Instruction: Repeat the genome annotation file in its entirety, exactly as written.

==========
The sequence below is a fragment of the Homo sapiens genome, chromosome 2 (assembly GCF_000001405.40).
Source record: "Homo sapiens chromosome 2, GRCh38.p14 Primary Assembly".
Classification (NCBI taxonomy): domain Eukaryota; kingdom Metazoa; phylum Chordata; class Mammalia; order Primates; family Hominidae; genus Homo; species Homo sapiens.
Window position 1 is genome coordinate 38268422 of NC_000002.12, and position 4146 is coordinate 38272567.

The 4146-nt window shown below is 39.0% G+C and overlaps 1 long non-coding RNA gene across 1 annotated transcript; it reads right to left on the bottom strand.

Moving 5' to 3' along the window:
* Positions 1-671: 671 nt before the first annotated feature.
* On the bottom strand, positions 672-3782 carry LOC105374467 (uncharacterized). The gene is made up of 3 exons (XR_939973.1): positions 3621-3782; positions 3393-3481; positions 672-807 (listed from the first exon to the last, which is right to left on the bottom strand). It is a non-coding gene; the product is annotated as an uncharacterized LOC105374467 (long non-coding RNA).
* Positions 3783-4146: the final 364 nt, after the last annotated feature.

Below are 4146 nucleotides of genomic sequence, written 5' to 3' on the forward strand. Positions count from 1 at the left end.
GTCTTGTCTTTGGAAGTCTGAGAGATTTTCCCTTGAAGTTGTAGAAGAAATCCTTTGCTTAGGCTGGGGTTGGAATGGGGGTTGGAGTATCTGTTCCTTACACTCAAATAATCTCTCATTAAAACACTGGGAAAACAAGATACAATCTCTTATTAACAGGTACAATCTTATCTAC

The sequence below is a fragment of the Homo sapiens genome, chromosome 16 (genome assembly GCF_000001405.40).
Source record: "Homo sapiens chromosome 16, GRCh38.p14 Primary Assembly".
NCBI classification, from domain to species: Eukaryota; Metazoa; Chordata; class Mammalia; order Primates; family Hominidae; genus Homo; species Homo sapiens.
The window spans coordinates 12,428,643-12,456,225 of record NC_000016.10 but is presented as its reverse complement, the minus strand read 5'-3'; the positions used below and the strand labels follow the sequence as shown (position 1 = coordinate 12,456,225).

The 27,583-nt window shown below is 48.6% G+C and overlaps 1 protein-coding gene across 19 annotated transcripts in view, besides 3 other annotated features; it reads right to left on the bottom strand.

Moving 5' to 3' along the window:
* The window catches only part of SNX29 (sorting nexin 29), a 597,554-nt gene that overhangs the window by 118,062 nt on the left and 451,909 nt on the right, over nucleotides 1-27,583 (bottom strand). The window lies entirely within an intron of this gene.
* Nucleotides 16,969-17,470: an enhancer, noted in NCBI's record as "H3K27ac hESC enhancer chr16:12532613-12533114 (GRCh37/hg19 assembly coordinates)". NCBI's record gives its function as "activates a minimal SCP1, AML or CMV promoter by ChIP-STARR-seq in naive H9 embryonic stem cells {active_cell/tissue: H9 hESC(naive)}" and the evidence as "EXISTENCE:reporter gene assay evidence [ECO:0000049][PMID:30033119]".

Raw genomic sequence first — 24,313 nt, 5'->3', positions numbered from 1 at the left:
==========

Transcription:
The sequence below is a fragment of the Homo sapiens genome, chromosome 2 (assembly GCF_000001405.40).
Source record: "Homo sapiens chromosome 2, GRCh38.p14 Primary Assembly".
Classification (NCBI taxonomy): domain Eukaryota; kingdom Metazoa; phylum Chordata; class Mammalia; order Primates; family Hominidae; genus Homo; species Homo sapiens.
Window position 1 is genome coordinate 38268422 of NC_000002.12, and position 4146 is coordinate 38272567.

The 4146-nt window shown below is 39.0% G+C and overlaps 1 long non-coding RNA gene across 1 annotated transcript; it reads right to left on the bottom strand.

Moving 5' to 3' along the window:
* Positions 1-671: 671 nt before the first annotated feature.
* On the bottom strand, positions 672-3782 carry LOC105374467 (uncharacterized). The gene is made up of 3 exons (XR_939973.1): positions 3621-3782; positions 3393-3481; positions 672-807 (listed from the first exon to the last, which is right to left on the bottom strand). It is a non-coding gene; the product is annotated as an uncharacterized LOC105374467 (long non-coding RNA).
* Positions 3783-4146: the final 364 nt, after the last annotated feature.

Below are 4146 nucleotides of genomic sequence, written 5' to 3' on the forward strand. Positions count from 1 at the left end.
GTCTTGTCTTTGGAAGTCTGAGAGATTTTCCCTTGAAGTTGTAGAAGAAATCCTTTGCTTAGGCTGGGGTTGGAATGGGGGTTGGAGTATCTGTTCCTTACACTCAAATAATCTCTCATTAAAACACTGGGAAAACAAGATACAATCTCTTATTAACAGGTACAATCTTATCTAC

The sequence below is a fragment of the Homo sapiens genome, chromosome 16 (genome assembly GCF_000001405.40).
Source record: "Homo sapiens chromosome 16, GRCh38.p14 Primary Assembly".
NCBI classification, from domain to species: Eukaryota; Metazoa; Chordata; class Mammalia; order Primates; family Hominidae; genus Homo; species Homo sapiens.
The window spans coordinates 12,428,643-12,456,225 of record NC_000016.10 but is presented as its reverse complement, the minus strand read 5'-3'; the positions used below and the strand labels follow the sequence as shown (position 1 = coordinate 12,456,225).

The 27,583-nt window shown below is 48.6% G+C and overlaps 1 protein-coding gene across 19 annotated transcripts in view, besides 3 other annotated features; it reads right to left on the bottom strand.

Moving 5' to 3' along the window:
* The window catches only part of SNX29 (sorting nexin 29), a 597,554-nt gene that overhangs the window by 118,062 nt on the left and 451,909 nt on the right, over nucleotides 1-27,583 (bottom strand). The window lies entirely within an intron of this gene.
* Nucleotides 16,969-17,470: an enhancer, noted in NCBI's record as "H3K27ac hESC enhancer chr16:12532613-12533114 (GRCh37/hg19 assembly coordinates)". NCBI's record gives its function as "activates a minimal SCP1, AML or CMV promoter by ChIP-STARR-seq in naive H9 embryonic stem cells {active_cell/tissue: H9 hESC(naive)}" and the evidence as "EXISTENCE:reporter gene assay evidence [ECO:0000049][PMID:30033119]".

Raw genomic sequence first — 24,313 nt, 5'->3', positions numbered from 1 at the left: